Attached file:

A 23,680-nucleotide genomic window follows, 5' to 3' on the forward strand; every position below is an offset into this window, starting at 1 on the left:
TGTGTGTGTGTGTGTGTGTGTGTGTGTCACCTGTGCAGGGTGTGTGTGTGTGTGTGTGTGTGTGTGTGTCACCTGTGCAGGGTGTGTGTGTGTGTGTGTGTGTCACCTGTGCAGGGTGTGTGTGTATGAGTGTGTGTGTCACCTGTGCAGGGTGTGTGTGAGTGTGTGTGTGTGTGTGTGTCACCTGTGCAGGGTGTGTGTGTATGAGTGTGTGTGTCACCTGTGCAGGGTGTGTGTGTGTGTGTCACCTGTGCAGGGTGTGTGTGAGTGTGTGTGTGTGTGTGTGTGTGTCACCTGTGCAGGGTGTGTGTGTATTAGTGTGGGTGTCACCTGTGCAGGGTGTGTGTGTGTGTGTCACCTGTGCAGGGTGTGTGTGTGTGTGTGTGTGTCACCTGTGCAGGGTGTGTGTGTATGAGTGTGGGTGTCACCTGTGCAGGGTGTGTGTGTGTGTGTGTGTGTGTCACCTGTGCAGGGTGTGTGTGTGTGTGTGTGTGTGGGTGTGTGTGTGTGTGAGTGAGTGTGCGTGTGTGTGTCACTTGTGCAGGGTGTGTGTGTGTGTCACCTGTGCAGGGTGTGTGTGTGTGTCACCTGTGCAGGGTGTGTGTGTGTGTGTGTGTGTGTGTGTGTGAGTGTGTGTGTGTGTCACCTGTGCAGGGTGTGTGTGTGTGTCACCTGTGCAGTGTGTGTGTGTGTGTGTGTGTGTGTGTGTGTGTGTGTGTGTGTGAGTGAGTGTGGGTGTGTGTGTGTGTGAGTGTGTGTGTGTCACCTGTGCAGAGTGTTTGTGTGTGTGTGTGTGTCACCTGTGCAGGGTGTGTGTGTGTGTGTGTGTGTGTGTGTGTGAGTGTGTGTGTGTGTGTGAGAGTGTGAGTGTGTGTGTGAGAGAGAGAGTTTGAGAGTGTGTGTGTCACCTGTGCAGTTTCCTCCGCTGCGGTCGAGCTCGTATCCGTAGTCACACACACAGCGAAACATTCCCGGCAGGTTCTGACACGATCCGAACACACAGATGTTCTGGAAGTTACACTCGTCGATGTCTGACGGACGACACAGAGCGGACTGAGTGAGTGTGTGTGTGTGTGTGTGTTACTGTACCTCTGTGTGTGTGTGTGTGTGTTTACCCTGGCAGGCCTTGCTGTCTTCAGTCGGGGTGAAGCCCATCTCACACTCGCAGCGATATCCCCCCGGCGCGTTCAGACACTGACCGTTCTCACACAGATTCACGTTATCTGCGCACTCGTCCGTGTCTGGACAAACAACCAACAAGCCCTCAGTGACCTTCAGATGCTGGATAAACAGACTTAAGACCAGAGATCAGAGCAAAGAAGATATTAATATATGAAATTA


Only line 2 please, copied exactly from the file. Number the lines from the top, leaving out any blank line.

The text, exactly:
TGTGTGTGTGTGTGTGTGTGTGTGTGTCACCTGTGCAGGGTGTGTGTGTGTGTGTGTGTGTGTGTGTGTCACCTGTGCAGGGTGTGTGTGTGTGTGTGTGTGTCACCTGTGCAGGGTGTGTGTGTATGAGTGTGTGTGTCACCTGTGCAGGGTGTGTGTGAGTGTGTGTGTGTGTGTGTGTCACCTGTGCAGGGTGTGTGTGTATGAGTGTGTGTGTCACCTGTGCAGGGTGTGTGTGTGTGTGTCACCTGTGCAGGGTGTGTGTGAGTGTGTGTGTGTGTGTGTGTGTGTCACCTGTGCAGGGTGTGTGTGTATTAGTGTGGGTGTCACCTGTGCAGGGTGTGTGTGTGTGTGTCACCTGTGCAGGGTGTGTGTGTGTGTGTGTGTGTCACCTGTGCAGGGTGTGTGTGTATGAGTGTGGGTGTCACCTGTGCAGGGTGTGTGTGTGTGTGTGTGTGTGTCACCTGTGCAGGGTGTGTGTGTGTGTGTGTGTGTGGGTGTGTGTGTGTGTGAGTGAGTGTGCGTGTGTGTGTCACTTGTGCAGGGTGTGTGTGTGTGTCACCTGTGCAGGGTGTGTGTGTGTGTCACCTGTGCAGGGTGTGTGTGTGTGTGTGTGTGTGTGTGTGTGAGTGTGTGTGTGTGTCACCTGTGCAGGGTGTGTGTGTGTGTCACCTGTGCAGTGTGTGTGTGTGTGTGTGTGTGTGTGTGTGTGTGTGTGTGTGTGAGTGAGTGTGGGTGTGTGTGTGTGTGAGTGTGTGTGTGTCACCTGTGCAGAGTGTTTGTGTGTGTGTGTGTGTCACCTGTGCAGGGTGTGTGTGTGTGTGTGTGTGTGTGTGTGTGAGTGTGTGTGTGTGTGTGAGAGTGTGAGTGTGTGTGTGAGAGAGAGAGTTTGAGAGTGTGTGTGTCACCTGTGCAGTTTCCTCCGCTGCGGTCGAGCTCGTATCCGTAGTCACACACACAGCGAAACATTCCCGGCAGGTTCTGACACGATCCGAACACACAGATGTTCTGGAAGTTACACTCGTCGATGTCTGACGGACGACACAGAGCGGACTGAGTGAGTGTGTGTGTGTGTGTGTGTTACTGTACCTCTGTGTGTGTGTGTGTGTGTTTACCCTGGCAGGCCTTGCTGTCTTCAGTCGGGGTGAAGCCCATCTCACACTCGCAGCGATATCCCCCCGGCGCGTTCAGACACTGACCGTTCTCACACAGATTCACGTTATCTGCGCACTCGTCCGTGTCTGGACAAACAACCAACAAGCCCTCAGTGACCTTCAGATGCTGGATAAACAGACTTAAGACCAGAGATCAGAGCAAAGAAGATATTAATATATGAAATTA